Copyright

Who Owns the Copyright in the Now Famous Oscar Selfie?

Ellen DeGeneres Selfie

Unless you’ve been living under a rock these past few days, you have probably seen the Ellen DeGeneres orchestrated selfie.  For a recap, Ellen wanted to beat the all-time record for re-tweets by gathering a gaggle of actors and actresses for a group selfie. She used a Samsung phone for the photo, which was a prop provided by Samsung, one of the sponsors at the Oscars. The camera required some distance to encompass the whole group, so Ellen handed the camera off to Bradley Cooper, who by virtue of being at the front and having with longer arms than Ellen, took the iconic photo.

But who actually owns the copyright for the photo?  There are actually four potential players: Bradley Cooper, The Academy of Motion Picture Arts and Sciences, Samsung, and Ellen DeGeneres. The Associated Press thinks it is Ellen DeGeneres.  They asked her for permission to use the photo, which she granted.  However, traditionally, copyright ownership goes to the photo’s creator, which is usually the person that takes the photo.  In this case, that is Bradley Cooper.

All that is required for a creative work to be given copyright protection is that it is an original work, fixed in a tangible medium (which for digital photos means that it is recorded by the cameras sensor), and has a minimal degree of creativity.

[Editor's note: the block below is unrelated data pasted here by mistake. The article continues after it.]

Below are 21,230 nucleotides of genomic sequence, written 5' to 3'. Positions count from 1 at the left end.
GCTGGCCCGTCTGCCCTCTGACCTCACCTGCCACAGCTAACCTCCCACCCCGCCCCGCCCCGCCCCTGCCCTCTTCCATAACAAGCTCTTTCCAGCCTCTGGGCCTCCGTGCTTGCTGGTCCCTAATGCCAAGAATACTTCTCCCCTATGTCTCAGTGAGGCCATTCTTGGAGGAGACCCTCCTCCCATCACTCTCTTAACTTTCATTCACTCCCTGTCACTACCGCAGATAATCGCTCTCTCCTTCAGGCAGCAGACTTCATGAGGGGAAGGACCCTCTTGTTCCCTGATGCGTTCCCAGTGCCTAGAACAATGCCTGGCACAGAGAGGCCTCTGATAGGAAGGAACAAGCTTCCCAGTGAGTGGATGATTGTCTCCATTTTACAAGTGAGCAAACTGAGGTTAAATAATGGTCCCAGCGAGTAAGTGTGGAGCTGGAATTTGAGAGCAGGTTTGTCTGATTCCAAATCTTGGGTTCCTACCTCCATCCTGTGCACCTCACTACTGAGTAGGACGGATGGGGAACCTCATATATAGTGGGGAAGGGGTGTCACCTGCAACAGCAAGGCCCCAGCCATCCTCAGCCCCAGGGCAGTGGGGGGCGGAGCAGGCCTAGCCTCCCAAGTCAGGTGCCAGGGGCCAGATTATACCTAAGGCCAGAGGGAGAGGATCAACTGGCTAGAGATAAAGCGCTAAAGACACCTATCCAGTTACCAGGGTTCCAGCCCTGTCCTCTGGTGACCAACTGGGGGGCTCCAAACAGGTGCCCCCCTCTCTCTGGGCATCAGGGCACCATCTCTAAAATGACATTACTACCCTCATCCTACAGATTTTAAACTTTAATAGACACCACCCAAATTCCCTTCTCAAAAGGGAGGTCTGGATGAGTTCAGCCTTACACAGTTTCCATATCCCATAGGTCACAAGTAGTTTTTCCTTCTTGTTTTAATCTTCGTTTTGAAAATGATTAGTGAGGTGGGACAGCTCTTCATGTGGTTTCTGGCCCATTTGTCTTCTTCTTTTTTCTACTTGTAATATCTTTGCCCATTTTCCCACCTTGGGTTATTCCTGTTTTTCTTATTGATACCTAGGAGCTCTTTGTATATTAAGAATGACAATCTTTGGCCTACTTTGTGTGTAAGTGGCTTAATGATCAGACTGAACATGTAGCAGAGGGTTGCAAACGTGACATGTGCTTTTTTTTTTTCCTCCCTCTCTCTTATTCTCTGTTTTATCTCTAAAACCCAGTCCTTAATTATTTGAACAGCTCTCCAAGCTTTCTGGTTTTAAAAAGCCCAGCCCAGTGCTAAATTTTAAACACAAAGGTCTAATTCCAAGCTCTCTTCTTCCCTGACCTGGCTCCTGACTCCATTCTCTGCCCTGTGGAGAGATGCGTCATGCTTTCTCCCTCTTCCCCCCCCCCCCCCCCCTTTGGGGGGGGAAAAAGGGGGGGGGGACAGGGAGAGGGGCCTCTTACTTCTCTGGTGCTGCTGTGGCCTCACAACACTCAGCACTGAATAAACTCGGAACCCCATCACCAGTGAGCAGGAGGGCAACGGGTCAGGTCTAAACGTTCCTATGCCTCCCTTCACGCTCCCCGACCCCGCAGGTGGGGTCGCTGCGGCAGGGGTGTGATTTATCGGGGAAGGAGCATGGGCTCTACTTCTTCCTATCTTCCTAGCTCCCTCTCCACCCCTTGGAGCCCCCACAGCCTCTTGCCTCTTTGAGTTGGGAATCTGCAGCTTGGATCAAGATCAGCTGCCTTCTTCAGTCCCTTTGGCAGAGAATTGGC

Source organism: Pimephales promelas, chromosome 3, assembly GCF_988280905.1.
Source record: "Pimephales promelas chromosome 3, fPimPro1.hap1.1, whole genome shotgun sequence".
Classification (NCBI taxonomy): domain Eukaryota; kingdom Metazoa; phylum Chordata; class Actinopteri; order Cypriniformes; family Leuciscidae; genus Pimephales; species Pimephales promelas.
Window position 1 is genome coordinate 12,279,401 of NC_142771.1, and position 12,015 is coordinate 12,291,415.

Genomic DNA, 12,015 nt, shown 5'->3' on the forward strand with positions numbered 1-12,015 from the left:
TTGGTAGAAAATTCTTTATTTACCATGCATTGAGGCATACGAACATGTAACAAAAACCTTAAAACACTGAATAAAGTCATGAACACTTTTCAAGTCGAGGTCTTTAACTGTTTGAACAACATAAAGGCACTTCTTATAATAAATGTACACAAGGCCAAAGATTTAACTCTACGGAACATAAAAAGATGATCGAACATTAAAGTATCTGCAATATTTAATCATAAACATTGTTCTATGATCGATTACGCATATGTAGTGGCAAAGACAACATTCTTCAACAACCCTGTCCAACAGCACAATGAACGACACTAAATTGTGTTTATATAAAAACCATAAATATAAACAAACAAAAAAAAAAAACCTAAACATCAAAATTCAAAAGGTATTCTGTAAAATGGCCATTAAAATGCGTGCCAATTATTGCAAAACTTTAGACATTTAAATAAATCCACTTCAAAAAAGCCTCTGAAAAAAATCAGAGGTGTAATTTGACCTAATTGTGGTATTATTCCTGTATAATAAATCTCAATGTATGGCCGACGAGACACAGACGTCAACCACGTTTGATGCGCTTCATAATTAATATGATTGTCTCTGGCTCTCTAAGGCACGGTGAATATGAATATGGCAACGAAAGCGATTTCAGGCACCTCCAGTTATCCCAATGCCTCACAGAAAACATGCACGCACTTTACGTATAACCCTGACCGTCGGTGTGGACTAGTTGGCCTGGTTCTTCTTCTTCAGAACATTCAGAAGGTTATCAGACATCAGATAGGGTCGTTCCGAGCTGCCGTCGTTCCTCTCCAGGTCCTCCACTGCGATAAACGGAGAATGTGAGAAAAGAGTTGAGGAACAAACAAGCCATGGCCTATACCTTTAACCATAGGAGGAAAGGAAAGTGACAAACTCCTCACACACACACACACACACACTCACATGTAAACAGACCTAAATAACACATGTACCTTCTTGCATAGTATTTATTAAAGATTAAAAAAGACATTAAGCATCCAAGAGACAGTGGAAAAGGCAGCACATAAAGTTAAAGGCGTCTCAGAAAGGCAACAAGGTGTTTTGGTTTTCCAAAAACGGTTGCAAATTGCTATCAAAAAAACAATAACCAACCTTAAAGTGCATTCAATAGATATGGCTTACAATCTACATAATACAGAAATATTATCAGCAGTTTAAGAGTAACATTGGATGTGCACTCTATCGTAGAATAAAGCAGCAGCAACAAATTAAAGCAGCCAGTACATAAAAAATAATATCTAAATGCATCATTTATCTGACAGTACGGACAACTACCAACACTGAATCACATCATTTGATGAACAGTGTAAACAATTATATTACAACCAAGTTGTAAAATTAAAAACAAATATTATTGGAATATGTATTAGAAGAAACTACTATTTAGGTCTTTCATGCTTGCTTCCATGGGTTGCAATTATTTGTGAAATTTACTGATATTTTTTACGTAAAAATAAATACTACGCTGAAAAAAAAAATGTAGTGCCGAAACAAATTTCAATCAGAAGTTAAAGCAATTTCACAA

Was there even a minimal amount of creativity on the part of Bradley Cooper?  Ellen just gave him the camera, but the shot was her idea? Well, the problem with that line of thinking is that ideas are not copyrightable, only the execution of the idea, which in this case came from Cooper.

The requirements for “minimal degree of creativity” is a fairly low bar. In the days of film cameras, using a camera required moderate technical knowledge; choice of film type and that films light sensitivity (ISO), camera types and styles, choice of lens, shutter speed, aperture and a host of other technical consideration all came into play for even the most mundane photos.  Those choices were considered creative functions.  Today, everyone has a camera in his or her pocket that for the most part, are just point and shoot.  The camera does the rest.  The photographer can choose filters from Instagram or other apps, but that is really just creating a derivative of the original photo.  So in some sense, many of those creative choices are lost.